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HYPOT(3) Library Functions Manual HYPOT(3)


hypot, hypotf, hypotl, cabs, cabsf, cabslEuclidean distance and complex absolute value functions


#include <math.h>
hypot(double x, double y);
hypotf(float x, float y);
long double
hypotl(long double x, long double y);
#include <complex.h>
cabs(double complex z);
cabsf(float complex z);
long double
cabsl(long double complex z);


The hypot(), hypotf() and hypotl() functions compute the sqrt(x*x+y*y) in such a way that underflow will not happen, and overflow occurs only if the final result deserves it.
hypot(infinity, v) = hypot(v, infinity) = +infinity for all v, including NaN.
The cabs(), cabsf() and cabsl() functions return the absolute value of the complex number z.

ERRORS (due to Roundoff, etc.)

Below 0.97 ulps. Consequently hypot(5.0, 12.0) = 13.0 exactly; in general, hypot and cabs return an integer whenever an integer might be expected.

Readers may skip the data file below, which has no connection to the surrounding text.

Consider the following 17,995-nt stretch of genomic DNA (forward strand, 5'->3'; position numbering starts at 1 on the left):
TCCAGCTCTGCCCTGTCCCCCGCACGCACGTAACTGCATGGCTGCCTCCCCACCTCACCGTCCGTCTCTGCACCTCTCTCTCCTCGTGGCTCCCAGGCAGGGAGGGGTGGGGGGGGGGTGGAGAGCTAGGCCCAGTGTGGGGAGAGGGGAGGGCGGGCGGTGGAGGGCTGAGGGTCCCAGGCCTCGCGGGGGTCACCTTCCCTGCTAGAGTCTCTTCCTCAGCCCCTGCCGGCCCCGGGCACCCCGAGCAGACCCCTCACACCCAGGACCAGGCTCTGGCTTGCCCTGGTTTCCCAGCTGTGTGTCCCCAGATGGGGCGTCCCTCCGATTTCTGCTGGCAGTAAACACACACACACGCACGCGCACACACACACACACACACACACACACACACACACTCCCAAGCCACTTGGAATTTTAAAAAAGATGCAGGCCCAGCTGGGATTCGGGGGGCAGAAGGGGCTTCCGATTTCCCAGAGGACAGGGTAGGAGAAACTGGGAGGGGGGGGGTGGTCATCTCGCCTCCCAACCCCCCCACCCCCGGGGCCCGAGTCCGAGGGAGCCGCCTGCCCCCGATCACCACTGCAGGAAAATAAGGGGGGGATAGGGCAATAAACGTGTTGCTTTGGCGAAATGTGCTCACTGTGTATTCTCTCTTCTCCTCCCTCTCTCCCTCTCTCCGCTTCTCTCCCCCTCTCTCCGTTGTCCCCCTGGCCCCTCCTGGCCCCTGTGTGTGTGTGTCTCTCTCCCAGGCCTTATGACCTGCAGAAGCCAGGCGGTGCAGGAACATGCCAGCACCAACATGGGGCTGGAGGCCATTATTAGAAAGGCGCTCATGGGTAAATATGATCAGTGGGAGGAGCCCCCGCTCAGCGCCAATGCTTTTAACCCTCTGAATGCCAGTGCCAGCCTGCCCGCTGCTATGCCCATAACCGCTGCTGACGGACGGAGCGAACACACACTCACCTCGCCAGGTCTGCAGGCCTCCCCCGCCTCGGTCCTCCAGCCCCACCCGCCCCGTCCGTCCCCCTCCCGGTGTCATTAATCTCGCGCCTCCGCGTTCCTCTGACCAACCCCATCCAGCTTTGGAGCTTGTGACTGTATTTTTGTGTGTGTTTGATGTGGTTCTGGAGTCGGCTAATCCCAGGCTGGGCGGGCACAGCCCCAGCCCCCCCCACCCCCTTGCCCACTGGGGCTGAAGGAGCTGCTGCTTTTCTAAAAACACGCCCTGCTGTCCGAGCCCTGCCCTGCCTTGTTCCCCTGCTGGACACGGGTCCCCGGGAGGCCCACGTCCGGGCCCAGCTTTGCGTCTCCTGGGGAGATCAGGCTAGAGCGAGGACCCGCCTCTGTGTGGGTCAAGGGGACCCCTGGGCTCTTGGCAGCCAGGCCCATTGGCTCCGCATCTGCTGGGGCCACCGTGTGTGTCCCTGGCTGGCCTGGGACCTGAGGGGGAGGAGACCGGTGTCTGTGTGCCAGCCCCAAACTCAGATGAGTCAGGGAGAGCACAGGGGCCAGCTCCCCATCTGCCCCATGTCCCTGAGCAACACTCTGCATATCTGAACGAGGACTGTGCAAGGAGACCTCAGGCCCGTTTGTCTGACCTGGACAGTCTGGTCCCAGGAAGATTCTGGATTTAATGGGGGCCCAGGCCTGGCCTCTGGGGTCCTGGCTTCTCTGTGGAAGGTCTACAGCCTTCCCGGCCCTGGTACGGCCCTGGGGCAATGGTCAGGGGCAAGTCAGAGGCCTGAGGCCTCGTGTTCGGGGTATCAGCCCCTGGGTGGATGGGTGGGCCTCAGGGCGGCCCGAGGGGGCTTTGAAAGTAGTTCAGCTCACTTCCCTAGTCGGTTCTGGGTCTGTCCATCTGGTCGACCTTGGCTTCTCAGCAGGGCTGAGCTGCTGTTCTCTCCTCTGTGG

As might be expected, hypot(v, NaN) and hypot(NaN, v) are NaN for all finite v; with "reserved operand" in place of "NaN", the same is true on a VAX. But programmers on machines other than a VAX (it has no infinity) might be surprised at first to discover that hypot(±infinity, NaN) = +infinity. This is intentional; it happens because hypot(infinity, v) = +infinity for all v, finite or infinite. Hence hypot(infinity, v) is independent of v. Unlike the reserved operand fault on a VAX, the IEEE NaN is designed to disappear when it turns out to be irrelevant, as it does in hypot(infinity, NaN).




A hypot() function first appeared in Version 3 AT&T UNIX, and cabs() in Version 7 AT&T UNIX.
July 17, 2013 OpenBSD-5.6